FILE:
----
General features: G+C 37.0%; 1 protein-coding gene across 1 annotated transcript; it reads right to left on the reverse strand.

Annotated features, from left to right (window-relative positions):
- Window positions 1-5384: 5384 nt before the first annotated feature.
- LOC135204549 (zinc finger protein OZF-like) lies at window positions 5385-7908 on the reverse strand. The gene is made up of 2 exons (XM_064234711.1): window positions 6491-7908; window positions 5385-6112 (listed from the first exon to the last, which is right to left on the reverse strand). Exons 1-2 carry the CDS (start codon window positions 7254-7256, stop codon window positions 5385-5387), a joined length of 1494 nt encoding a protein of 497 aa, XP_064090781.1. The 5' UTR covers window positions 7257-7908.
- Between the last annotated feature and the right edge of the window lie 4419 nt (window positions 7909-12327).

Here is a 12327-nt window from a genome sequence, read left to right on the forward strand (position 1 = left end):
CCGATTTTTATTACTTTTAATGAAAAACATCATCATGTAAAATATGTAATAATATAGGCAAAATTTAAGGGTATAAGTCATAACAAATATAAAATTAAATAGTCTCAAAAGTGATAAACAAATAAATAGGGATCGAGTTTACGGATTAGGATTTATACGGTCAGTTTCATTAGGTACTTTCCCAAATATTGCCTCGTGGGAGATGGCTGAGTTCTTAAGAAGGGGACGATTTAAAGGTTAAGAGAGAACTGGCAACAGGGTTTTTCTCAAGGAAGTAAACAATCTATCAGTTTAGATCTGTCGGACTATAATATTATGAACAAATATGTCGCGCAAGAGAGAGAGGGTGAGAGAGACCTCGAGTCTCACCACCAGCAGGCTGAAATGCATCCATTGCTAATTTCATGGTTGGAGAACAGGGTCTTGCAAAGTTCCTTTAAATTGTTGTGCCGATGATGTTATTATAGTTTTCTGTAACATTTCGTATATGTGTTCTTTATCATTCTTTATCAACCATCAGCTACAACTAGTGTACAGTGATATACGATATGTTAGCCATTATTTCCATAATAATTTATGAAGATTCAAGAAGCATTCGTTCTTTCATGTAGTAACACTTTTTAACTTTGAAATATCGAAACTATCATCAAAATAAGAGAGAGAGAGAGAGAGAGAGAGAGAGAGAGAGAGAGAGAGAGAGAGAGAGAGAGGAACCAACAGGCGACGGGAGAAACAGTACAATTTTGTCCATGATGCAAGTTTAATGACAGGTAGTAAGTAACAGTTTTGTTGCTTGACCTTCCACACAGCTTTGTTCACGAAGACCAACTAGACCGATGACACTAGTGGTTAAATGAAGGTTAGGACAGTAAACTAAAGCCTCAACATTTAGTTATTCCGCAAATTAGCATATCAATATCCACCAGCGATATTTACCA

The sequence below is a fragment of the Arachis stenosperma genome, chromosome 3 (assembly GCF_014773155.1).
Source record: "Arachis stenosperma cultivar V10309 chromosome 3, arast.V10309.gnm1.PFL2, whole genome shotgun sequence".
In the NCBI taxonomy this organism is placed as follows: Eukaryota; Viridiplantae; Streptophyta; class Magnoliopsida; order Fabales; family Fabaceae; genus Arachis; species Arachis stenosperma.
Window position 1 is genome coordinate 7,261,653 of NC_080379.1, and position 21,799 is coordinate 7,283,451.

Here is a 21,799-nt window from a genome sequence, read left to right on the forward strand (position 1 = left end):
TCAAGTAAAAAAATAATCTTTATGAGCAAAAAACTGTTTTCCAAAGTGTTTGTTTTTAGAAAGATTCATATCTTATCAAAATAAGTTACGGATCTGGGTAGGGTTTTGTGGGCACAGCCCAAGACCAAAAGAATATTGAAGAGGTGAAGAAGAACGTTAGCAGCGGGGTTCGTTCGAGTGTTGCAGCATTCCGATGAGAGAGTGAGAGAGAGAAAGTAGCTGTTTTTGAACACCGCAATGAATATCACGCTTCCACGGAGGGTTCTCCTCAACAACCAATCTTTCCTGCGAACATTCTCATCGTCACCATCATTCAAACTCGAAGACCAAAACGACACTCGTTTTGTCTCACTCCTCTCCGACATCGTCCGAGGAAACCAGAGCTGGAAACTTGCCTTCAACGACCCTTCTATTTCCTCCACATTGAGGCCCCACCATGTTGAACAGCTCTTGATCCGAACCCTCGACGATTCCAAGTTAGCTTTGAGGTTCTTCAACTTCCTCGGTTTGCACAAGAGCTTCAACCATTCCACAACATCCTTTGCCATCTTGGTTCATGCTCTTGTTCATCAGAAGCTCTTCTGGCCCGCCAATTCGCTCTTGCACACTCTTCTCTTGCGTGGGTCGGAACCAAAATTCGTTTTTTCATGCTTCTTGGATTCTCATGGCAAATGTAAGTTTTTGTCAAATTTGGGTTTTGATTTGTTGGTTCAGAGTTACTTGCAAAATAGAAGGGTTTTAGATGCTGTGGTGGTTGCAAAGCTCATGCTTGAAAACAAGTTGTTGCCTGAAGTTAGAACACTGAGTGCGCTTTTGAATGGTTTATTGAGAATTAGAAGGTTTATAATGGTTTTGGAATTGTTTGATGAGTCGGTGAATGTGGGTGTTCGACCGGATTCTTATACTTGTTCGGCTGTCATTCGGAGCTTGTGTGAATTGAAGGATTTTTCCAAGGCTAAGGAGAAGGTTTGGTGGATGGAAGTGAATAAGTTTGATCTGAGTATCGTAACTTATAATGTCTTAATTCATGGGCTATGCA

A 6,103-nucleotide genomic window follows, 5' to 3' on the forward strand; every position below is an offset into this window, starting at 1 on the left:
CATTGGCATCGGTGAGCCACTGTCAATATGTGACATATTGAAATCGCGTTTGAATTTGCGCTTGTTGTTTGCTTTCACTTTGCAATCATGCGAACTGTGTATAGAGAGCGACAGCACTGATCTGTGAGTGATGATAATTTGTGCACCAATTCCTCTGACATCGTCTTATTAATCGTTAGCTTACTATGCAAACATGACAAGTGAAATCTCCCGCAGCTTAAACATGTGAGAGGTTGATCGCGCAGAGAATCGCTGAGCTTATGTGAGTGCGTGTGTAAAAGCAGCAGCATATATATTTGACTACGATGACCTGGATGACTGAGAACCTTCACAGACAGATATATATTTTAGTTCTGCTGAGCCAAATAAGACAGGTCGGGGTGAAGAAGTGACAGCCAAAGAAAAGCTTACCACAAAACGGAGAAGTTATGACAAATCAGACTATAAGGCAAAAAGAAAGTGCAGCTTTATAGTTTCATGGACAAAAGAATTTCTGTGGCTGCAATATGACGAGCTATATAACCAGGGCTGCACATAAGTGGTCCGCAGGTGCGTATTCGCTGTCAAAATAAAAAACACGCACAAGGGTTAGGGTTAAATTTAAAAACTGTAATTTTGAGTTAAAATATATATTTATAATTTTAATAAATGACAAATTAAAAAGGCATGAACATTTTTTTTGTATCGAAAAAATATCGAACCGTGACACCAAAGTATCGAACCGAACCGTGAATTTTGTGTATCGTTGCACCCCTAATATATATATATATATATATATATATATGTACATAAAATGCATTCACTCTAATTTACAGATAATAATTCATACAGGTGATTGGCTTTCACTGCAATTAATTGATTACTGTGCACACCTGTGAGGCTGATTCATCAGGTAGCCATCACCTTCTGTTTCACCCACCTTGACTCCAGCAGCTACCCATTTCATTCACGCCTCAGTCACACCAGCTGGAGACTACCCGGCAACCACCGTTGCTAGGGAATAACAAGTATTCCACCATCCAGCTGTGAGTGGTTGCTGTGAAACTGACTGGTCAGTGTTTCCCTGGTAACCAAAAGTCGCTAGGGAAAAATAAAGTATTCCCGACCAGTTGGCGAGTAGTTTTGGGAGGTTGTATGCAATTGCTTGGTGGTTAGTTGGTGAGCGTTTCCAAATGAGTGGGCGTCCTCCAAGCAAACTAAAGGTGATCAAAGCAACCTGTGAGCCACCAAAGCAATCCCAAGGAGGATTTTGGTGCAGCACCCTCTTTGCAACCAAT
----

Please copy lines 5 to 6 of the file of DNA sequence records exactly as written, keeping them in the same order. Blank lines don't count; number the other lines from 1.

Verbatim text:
- Between the last annotated feature and the right edge of the window lie 4419 nt (window positions 7909-12327).

Here is a 12327-nt window from a genome sequence, read left to right on the forward strand (position 1 = left end):